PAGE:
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No, his mind is not for rent
to any god or government.
Always hopeful, yet discontent.
He knows changes aren't permanent,
but change is.

— Rush, Tom Sawyer


Taking an externally-imposed and much-needed break from SE activities.

E-mail (flipped ROT13): zqd˙ʎʌuzʇ@ʇɐʌǝɥʇʌssqɹǝɥɟuɹʎɔ
Any code I've posted here I place under the WTFPL.


Aug
19
comment Help in getting the Quadratic Equation
A note on the TeX subscripts: try "x_{1,2}". As for the derivation, are you already familiar with "completing the square"? Otherwise, one thing you can try is to make the substitution $x=u-\frac{b}{2a}$, solve for u, and then reexpress the whole mess in terms of x. Good luck!
Aug
19
comment Blow up of a solution
On the other hand, there's books.google.com/books?id=cXH3wTwmygQC&pg=PA3 ; as already mentioned, it has a lot to do with hitting a singularity while going through the mesh of a PDE's approximate solution.
Aug
19
comment Blow up of a solution
Katie: "that a solution (to a pde (say)) blows up" Granted, he neglected to capitalize...
Aug
19
comment Blow up of a solution
Qiaochu: not really that technical I'm afraid; it's much like the concept of "stiffness" for ordinary differential equations: nobody really has a rigorous definition, but people know it when they solve an ODE numerically.
Aug
19
comment Blow up of a solution
Hmm, my understanding of "blow-up" in the context of partial differential equations is that is what happens when, due to singularities inherent in the set of solutions to a PDE, inaccuracies in the approximate solution appear when attempting to approximate the solution with a mesh. Usually this is because the user of the algorithm for solving the PDE may have failed to use the proper dependent variables, neglected to factor out singular behavior, or any number of other things.
Aug
19
revised Solving very large matrices in “pieces”
silly me, it's a vector, not a matrix!
Aug
19
revised Solving very large matrices in “pieces”
additional information
Aug
18
comment Solving very large matrices in “pieces”
Hmm, there were new comments as I was typing this out; so the first formula would be the one applicable to you. It is up to you on how you will organize the computation of subexpressions in your code, just remember to partition your right hand side conformally with the matrix.
Aug
18
answered Solving very large matrices in “pieces”
Aug
18
comment $0/0$ limit question
Robin, we should probably be asking Kokoloko if he already understands the reasoning behind switching to polar coordinates...
Aug
18
comment $0/0$ limit question
I mean a surface plot. You can use something like fooplot.com/index3d.php
Aug
18
comment $0/0$ limit question
Kokoloko: Have you tried plotting the functions you're trying to take limits of? It might help you in understanding why the limits behave the way they do.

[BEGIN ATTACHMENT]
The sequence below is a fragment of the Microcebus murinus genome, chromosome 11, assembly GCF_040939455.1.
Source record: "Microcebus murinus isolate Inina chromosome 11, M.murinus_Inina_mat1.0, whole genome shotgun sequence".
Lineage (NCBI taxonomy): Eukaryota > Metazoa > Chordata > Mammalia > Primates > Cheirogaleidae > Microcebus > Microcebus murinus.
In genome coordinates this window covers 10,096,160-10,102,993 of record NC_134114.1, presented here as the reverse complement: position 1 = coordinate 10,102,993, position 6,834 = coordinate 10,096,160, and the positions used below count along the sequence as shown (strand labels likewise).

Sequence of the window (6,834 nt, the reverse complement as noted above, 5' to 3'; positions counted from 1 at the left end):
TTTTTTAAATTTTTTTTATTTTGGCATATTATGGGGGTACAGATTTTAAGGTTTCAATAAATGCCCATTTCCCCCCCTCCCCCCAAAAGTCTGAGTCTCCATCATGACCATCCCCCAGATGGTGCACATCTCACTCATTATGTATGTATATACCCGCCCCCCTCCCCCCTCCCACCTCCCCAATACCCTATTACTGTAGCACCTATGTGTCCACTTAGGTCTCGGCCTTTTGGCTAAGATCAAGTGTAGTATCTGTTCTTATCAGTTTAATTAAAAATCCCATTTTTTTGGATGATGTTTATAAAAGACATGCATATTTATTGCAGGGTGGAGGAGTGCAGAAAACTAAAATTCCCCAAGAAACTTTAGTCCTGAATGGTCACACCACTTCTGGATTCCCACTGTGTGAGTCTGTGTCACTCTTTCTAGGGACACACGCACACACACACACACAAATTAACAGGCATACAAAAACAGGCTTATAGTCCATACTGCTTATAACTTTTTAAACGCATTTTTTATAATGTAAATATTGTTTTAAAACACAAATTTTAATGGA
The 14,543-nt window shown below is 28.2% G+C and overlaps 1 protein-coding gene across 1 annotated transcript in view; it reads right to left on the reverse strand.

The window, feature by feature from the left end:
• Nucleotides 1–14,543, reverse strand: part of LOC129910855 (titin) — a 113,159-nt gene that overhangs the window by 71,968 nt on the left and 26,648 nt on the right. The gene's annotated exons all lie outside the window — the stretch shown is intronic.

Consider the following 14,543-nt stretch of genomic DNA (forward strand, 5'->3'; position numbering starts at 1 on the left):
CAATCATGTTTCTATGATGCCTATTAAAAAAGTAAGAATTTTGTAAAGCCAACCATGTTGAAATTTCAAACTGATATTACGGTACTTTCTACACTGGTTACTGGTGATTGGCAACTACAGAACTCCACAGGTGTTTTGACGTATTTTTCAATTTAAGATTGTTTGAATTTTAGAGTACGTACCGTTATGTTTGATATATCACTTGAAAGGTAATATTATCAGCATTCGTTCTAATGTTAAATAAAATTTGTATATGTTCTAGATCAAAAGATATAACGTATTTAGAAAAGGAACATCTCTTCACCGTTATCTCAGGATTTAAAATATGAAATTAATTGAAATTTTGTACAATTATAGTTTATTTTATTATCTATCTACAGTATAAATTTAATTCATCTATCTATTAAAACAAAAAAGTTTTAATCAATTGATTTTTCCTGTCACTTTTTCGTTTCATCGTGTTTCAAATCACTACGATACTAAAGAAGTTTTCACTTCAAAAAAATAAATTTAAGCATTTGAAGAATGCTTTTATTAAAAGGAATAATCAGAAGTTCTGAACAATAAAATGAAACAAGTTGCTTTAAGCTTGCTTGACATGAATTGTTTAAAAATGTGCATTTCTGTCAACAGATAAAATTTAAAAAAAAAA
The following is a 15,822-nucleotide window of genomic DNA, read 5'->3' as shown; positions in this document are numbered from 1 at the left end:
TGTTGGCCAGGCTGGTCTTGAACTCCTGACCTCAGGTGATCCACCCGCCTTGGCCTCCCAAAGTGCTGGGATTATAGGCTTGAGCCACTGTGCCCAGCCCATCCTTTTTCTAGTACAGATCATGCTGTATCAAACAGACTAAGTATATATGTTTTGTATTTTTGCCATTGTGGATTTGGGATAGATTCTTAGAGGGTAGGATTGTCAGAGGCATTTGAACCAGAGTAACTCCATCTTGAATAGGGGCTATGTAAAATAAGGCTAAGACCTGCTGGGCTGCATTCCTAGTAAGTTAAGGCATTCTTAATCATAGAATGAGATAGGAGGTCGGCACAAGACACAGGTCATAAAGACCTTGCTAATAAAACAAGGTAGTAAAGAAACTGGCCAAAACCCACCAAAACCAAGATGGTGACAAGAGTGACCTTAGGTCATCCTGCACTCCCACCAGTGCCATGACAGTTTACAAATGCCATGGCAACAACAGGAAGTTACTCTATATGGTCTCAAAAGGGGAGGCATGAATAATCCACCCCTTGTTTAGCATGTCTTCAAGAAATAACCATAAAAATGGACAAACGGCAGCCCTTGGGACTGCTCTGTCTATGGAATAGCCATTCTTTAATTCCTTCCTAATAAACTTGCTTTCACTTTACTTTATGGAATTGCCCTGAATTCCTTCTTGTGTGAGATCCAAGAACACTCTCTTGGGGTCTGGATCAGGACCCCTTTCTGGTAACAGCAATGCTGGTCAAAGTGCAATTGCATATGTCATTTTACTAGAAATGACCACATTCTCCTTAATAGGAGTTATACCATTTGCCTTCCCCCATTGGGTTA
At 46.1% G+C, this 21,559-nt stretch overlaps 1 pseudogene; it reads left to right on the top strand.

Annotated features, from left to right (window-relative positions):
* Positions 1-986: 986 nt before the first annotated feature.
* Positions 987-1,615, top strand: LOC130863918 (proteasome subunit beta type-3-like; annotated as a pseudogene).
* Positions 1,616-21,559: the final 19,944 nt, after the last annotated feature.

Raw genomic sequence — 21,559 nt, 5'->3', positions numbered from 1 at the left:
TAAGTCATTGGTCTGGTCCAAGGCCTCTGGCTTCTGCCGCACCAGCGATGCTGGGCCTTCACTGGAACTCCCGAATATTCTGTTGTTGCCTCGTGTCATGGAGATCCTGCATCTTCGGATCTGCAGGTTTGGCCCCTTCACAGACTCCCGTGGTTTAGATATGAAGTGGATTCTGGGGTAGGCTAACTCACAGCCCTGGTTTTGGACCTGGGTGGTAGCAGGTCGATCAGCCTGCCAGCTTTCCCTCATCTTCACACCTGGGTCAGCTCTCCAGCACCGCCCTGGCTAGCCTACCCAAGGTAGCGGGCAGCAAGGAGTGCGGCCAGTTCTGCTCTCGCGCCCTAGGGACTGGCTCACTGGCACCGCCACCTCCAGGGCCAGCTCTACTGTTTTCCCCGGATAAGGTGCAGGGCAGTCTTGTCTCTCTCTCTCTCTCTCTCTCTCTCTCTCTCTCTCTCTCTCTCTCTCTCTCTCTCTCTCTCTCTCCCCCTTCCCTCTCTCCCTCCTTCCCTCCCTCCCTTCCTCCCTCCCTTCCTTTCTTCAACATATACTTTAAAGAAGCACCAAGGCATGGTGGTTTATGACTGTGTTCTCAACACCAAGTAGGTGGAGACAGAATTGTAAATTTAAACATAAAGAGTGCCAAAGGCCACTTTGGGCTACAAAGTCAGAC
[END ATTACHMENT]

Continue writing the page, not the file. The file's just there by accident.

Aug
18
comment $0/0$ limit question
Oh, you don't have to worry about me not appreciating polar/cylindrical/spherical transformations, I've seen them vastly simplify operations that are otherwise hard to do the Cartesian way. :)
Aug
18
comment Why does the Mandelbrot set contain (slightly deformed) copies of itself?
All the fractal books go on about "fixed-point theory" and how the Mandelbrot set separates "attractive" from "repulsive" fixed points, as well as how it is related to the first self-similar object that was found in ancient times: the "equiangular (logarithmic) spiral". All this is a bit too dense for me. I for one would love to see a more accessible explanation to non-specialists.
Aug
18
comment $0/0$ limit question
Now that I think about it, changing the Cartesian variables in the original question to polar form also makes it clear that the limit does not exist: the role played here by $\theta$ is the same role played by m in your first answer.
Aug
18
comment An elementary way of simplifying a trigonometric triple integral?
Some elaboration would be welcome. :)
Aug
18
comment An elementary way of simplifying a trigonometric triple integral?
You sir, may be a day late, but a prince otherwise. :) Thank you! I suppose I owe you and other readers an explanation on the provenance of this triple integral so here goes: this appears as a coefficient in the series expansion of the "second virial coefficient" for the equation of state of a polar fluid. The integration over three angles represents the three degrees of freedom a polar molecule can move in a fluid. The triple integral appears in the book "Molecular Theory of Gases and Liquids" by Curtiss et al., but there is not even a hint that a simpler form for this exists.
Aug
18
awarded  Scholar
Aug
18
accepted An elementary way of simplifying a trigonometric triple integral?
Aug
18
comment Fitting a curve to a decreasing data set undefined at zero
On a less serious note, I think this thread has gotten an unprecedented number of comments...